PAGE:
Medical marijuana facility coming to Crockery Twp.

The medical marijuana industry is growing in West Michigan.

Muskegon’s first state-licensed medical marijuana provisioning center opened in the city Monday, and the same company intends to set up shop in Crockery Township next month.

Greg Maki, a Muskegon resident and owner of Agri-Med, renovated a trucking terminal for the new Muskegon facility, called Park Place. A new dispensary in Crockery Township, called Exit 9, will be located on M-104 a few miles from the I-96 exit ramp. The company expects to employ over a dozen people.

Maki said Friday saw a “steady flow” of patient customers, who are required to present their medical cards and photo IDs before entering a waiting room.

From there, a budtender leads patients one-by-one through a 2-inch-thick steel door to shop a variety of cannabis products, which are pre-packaged in child-proof containers and placed in white bags upon purchase. The door and bullet-proof glass at the facility were not required by the state or city, Maki said.

“We thought we would build above and beyond,” he said.

Budtenders help patients decide what products are right for their needs, Maki said. Park Place currently has two on staff, and are training more.The Crockery Township operation will be similar, Maki said, and will open once the Muskegon facility is a “well-oiled machine,” in about 3-4 weeks.Crockery Township is the only Tri-Cities municipality that currently allows medical marijuana facilities. The City of Grand Haven opted earlier this year to create an ordinance, which is currently in the planning process.

Crockery Township Supervisor Leon Stelle told the Tribune last year that its available medical marijuana licenses have had several applicants over the year, but a complicated state licensing process had deterred all but one business. Emerald City Provisioning Center, the only dispensary in the township, shut its doors this past year after it was acquired by Green Park Innovations.

Agri-Med is also in the approval process for a growing license for an operation that would be housed at a warehouse behind the Muskegon provisioning center. The Muskegon and Crockery facilities are expected to add home delivery.

Maki said he and his partners were among the first applicants for state licenses. A two-year process of legal work and designing the facility was a challenge, he said, but it paid off.

“The harder something is, the more rewarding it is,” Maki said.

Medical marijuana facility coming to Crockery Township

Alexander SinnGrand Haven Tribune

The medical marijuana industry is growing in West Michigan. Muskegon’s first state-licensed medical marijuana provisioning center opened in the city Monday, June 24, and the same company intends to set up shop in Crockery Township next month. Greg Maki, a Muskegon resident and owner of Agri-Med, renovated a trucking terminal for the new Muskegon facility, called Park Place. A new dispensary in Crockery Township, called Exit 9, will be located on M-104 a few miles from the I-96 exit ramp.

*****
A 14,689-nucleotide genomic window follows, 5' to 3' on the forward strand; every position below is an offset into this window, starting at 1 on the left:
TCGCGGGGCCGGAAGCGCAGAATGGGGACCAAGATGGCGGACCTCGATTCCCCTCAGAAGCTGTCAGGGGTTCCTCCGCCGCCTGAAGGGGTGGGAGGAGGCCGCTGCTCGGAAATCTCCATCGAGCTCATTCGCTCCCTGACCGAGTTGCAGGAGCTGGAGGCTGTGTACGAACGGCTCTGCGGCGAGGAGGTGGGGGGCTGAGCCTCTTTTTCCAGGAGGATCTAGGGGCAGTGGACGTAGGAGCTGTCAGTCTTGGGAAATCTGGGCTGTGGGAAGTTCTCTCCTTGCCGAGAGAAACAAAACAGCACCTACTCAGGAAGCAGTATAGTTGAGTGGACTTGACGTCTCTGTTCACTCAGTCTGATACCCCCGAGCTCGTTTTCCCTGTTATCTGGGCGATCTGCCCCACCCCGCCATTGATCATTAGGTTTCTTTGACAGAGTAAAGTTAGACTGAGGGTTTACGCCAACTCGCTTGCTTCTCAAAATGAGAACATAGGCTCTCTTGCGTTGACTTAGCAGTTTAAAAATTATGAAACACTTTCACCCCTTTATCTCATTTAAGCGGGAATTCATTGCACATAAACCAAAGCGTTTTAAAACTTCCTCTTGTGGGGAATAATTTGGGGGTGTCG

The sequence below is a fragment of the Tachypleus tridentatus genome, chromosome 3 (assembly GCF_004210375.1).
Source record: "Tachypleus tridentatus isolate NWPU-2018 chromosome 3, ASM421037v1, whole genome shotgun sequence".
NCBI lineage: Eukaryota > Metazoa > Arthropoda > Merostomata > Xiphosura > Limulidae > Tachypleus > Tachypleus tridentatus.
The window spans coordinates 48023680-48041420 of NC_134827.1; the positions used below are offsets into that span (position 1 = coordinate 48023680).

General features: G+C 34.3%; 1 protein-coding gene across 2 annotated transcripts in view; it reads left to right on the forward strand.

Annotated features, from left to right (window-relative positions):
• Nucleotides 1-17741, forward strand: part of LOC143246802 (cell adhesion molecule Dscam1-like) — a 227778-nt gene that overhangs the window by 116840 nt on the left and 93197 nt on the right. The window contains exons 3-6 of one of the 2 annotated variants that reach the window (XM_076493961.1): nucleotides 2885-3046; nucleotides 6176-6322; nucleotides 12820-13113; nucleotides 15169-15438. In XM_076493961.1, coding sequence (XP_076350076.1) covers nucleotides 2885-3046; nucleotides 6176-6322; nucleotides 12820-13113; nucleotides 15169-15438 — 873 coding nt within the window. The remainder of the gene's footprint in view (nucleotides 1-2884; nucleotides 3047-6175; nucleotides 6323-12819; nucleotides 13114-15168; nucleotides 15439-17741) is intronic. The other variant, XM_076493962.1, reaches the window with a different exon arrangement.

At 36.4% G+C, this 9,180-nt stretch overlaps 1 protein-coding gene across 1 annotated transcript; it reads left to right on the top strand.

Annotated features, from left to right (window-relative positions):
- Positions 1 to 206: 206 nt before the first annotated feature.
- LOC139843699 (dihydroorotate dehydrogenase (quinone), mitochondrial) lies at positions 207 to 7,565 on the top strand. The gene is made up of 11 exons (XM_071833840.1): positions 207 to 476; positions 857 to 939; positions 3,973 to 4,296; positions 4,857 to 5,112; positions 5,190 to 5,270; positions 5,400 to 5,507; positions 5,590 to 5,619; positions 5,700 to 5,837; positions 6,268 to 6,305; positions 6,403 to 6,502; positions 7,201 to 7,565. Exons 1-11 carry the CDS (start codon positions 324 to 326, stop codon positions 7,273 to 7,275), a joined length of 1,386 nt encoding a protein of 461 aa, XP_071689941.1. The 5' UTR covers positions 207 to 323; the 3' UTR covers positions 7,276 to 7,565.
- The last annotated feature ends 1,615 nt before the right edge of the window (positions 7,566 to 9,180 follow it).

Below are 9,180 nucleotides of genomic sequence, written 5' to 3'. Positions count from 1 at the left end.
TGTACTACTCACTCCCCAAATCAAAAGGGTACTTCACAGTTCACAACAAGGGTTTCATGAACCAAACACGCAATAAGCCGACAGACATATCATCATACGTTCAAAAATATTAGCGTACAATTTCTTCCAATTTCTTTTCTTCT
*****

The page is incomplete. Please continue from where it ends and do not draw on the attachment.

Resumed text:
The company expects to employ over a dozen people. Maki said Friday saw a “steady flow” of patient customers, who are required to present their medical cards and photo IDs before entering a waiting room.

From there, a budtender leads patients one-by-one through a 2-inch-thick steel door to shop a variety of cannabis products, which are pre-packaged in child-proof containers and placed in white bags upon purchase.. The door and bullet-proof glass at the facility were not required by the state or city, Maki said. “We thought we would build above and beyond,” he said. Budtenders help patients decide what products are right for their needs, Maki said. Park Place currently has two on staff, and are training more. The Crockery Township operation will be similar, Maki said, and will open once the Muskegon facility is a “well-oiled machine,” in about 3-4 weeks. Crockery Township is the only Tri-Cities municipality that currently allows medical marijuana facilities.

The City of Grand Haven opted earlier this year to create an ordinance, which is currently in the planning process. Crockery Township Supervisor Leon Stelle told the Tribune last year that its available medical marijuana licenses have had several applicants over the year, but a complicated state licensing process had deterred all but one business. Emerald City Provisioning Center, the only dispensary in the township, shut its doors this past year after it was acquired by Green Park Innovations. Agri-Med is also in the approval process for a growing license for an operation that would be housed at a warehouse behind the Muskegon provisioning center. The Muskegon and Crockery facilities are expected to add home delivery. Maki said he and his partners were among the first applicants for state licenses. A two-year process of legal work and designing the facility was a challenge, he said, but it paid off.